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An insurance policy that you no longer need can be a convenient way to make a gift to National Geographic. You can name National Geographic as the primary beneficiary, or if you prefer, as a contingent beneficiary in the event that your other beneficiaries don't survive you. When you name National Geographic as a beneficiary and irrevocably assign ownership to us, you receive a charitable deduction. Your estate taxes will be reduced because proceeds are removed from your potential gross taxable estate.

How a Gift of Life Insurance Works

You can make a gift of life insurance simply by naming National Geographic the beneficiary of an existing policy. Just contact your insurance company and ask for a change of beneficiary form. After your lifetime, the proceeds of the policy pass to National Geographic, free of federal estate tax, to support the work of our mission.


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The information on our Web site is not intended as financial or legal advice. Please consult your own qualified advisers as you consider philanthropic gifts.


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Donor Stories

  • Photo: Pat Minnick

    Pat Minnick

    Through a charitable gift annuity with National Geographic, Pat Minnick receives a guaranteed life income and supports the Society’s efforts to inspire people to care about the planet. “The environmental problems we face are vast, but by joining with National Geographic and their history of remarkable accomplishments, I know we can pass on a more beautiful world,” says Pat. Read More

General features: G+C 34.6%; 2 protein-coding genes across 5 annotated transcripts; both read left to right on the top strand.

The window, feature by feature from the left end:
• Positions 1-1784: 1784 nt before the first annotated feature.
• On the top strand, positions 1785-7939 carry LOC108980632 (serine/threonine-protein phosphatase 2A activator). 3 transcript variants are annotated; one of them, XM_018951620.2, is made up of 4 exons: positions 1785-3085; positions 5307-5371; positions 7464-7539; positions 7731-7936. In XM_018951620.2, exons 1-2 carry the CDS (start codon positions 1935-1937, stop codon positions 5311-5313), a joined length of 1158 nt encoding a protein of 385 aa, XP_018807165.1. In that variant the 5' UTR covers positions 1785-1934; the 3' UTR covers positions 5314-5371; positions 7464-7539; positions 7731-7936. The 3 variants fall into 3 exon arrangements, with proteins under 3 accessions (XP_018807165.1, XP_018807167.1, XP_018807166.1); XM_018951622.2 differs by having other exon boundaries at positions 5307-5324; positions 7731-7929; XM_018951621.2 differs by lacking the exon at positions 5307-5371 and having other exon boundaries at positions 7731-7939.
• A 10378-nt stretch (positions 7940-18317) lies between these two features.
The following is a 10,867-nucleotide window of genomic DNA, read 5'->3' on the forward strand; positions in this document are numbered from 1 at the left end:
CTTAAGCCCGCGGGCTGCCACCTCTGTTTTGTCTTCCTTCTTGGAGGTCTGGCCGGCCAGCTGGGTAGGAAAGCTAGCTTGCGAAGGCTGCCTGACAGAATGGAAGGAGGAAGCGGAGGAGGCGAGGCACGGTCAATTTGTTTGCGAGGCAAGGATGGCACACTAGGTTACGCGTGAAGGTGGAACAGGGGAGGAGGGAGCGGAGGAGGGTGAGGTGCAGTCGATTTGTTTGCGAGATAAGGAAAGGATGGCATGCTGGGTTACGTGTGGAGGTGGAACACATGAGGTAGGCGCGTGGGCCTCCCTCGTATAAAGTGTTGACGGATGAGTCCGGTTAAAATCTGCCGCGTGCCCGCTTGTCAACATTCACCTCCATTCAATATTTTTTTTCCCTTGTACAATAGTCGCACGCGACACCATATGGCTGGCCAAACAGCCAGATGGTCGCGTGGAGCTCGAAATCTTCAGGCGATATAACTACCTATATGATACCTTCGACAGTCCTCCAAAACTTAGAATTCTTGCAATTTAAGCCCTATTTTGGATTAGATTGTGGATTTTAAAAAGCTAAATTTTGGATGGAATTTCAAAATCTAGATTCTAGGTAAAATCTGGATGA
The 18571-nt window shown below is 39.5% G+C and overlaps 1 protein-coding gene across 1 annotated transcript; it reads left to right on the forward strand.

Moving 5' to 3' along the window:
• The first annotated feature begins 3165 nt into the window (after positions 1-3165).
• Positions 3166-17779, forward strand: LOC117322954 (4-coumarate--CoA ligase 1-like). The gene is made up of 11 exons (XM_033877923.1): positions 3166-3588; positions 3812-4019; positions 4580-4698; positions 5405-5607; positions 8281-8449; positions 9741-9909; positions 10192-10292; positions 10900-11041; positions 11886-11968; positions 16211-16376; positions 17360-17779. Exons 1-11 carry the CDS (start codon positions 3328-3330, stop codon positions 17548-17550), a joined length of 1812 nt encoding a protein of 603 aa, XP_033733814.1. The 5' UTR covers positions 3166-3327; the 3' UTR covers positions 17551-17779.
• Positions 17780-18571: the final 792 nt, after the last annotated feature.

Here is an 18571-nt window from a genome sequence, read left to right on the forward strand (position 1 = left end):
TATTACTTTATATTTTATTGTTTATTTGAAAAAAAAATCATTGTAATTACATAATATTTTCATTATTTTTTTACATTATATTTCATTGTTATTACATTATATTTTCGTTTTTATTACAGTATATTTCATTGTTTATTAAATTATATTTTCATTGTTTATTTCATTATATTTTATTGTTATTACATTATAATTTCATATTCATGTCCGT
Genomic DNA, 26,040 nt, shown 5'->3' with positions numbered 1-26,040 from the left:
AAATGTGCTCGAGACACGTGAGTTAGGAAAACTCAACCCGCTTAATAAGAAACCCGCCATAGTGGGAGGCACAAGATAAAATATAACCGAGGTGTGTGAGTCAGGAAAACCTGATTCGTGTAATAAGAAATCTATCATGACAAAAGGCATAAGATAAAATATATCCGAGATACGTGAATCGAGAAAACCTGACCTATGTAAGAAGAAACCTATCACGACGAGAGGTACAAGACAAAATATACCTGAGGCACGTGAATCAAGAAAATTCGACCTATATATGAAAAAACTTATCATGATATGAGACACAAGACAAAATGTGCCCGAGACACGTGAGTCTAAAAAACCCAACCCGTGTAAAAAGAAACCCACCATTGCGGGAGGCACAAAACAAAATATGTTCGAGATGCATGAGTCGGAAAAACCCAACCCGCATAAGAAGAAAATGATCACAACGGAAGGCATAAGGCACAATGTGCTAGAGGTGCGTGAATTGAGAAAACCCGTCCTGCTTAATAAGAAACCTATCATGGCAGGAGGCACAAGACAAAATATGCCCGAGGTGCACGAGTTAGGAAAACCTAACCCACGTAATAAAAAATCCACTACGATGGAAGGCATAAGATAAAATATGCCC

Planned Giving Newsletter

Contact Us

National Geographic
Office of Gift Planning

1145 17th Street NW
Washington, DC 20036

Telephone: +1 202 862 8638
800 226 4438 (U.S. and Canada only)

Email: plannedgiftinfo@ngs.org

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Fax: +1 202 429 5709

Explorers Newsletter

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    Explorers A-Z

    At the heart of our explorers program is the quest for knowledge through exploration and the people who make it possible.

National Geographic News

  • Photo: Lion

    Better Bomas Save Big Cats

    When lions and other big cats kill livestock, herders retaliate by killing cats. Sturdy livestock enclosures called bomas keep livestock safe from attack by big cats, just as they keep big cats safe from people who depend on livestock for income. National Geographic grantees helped construct more than 260 new bomas in Kenya and Tanzania in 2014. Learn how you can support their work.